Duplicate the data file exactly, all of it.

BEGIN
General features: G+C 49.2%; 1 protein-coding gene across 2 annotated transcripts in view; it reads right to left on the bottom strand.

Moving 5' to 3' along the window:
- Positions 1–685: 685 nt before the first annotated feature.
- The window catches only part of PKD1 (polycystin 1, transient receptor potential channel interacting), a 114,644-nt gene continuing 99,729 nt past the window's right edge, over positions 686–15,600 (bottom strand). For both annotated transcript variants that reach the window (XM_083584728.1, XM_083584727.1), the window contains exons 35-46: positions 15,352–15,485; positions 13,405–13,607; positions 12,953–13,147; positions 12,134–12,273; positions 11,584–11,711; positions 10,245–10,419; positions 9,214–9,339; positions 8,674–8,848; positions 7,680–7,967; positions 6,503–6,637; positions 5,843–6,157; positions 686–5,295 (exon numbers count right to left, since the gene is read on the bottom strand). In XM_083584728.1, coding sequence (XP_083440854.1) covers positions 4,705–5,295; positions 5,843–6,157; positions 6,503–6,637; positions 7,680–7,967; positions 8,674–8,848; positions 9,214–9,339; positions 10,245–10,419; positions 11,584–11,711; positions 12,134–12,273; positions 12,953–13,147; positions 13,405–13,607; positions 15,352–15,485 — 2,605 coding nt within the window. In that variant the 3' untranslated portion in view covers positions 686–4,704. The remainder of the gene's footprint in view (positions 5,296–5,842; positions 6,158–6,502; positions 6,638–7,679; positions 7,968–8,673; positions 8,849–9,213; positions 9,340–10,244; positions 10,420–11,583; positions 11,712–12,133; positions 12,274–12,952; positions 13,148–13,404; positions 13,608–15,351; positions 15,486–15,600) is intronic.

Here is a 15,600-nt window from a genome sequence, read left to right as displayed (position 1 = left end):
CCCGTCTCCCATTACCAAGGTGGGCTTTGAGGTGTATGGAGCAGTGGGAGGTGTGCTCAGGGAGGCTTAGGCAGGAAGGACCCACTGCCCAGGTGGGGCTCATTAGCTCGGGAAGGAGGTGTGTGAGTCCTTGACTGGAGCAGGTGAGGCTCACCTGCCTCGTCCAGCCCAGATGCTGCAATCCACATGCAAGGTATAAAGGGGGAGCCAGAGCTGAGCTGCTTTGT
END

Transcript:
General features: G+C 49.2%; 1 protein-coding gene across 2 annotated transcripts in view; it reads right to left on the bottom strand.

Moving 5' to 3' along the window:
- Positions 1–685: 685 nt before the first annotated feature.
- The window catches only part of PKD1 (polycystin 1, transient receptor potential channel interacting), a 114,644-nt gene continuing 99,729 nt past the window's right edge, over positions 686–15,600 (bottom strand). For both annotated transcript variants that reach the window (XM_083584728.1, XM_083584727.1), the window contains exons 35-46: positions 15,352–15,485; positions 13,405–13,607; positions 12,953–13,147; positions 12,134–12,273; positions 11,584–11,711; positions 10,245–10,419; positions 9,214–9,339; positions 8,674–8,848; positions 7,680–7,967; positions 6,503–6,637; positions 5,843–6,157; positions 686–5,295 (exon numbers count right to left, since the gene is read on the bottom strand). In XM_083584728.1, coding sequence (XP_083440854.1) covers positions 4,705–5,295; positions 5,843–6,157; positions 6,503–6,637; positions 7,680–7,967; positions 8,674–8,848; positions 9,214–9,339; positions 10,245–10,419; positions 11,584–11,711; positions 12,134–12,273; positions 12,953–13,147; positions 13,405–13,607; positions 15,352–15,485 — 2,605 coding nt within the window. In that variant the 3' untranslated portion in view covers positions 686–4,704. The remainder of the gene's footprint in view (positions 5,296–5,842; positions 6,158–6,502; positions 6,638–7,679; positions 7,968–8,673; positions 8,849–9,213; positions 9,340–10,244; positions 10,420–11,583; positions 11,712–12,133; positions 12,274–12,952; positions 13,148–13,404; positions 13,608–15,351; positions 15,486–15,600) is intronic.

Here is a 15,600-nt window from a genome sequence, read left to right as displayed (position 1 = left end):
CCCGTCTCCCATTACCAAGGTGGGCTTTGAGGTGTATGGAGCAGTGGGAGGTGTGCTCAGGGAGGCTTAGGCAGGAAGGACCCACTGCCCAGGTGGGGCTCATTAGCTCGGGAAGGAGGTGTGTGAGTCCTTGACTGGAGCAGGTGAGGCTCACCTGCCTCGTCCAGCCCAGATGCTGCAATCCACATGCAAGGTATAAAGGGGGAGCCAGAGCTGAGCTGCTTTGT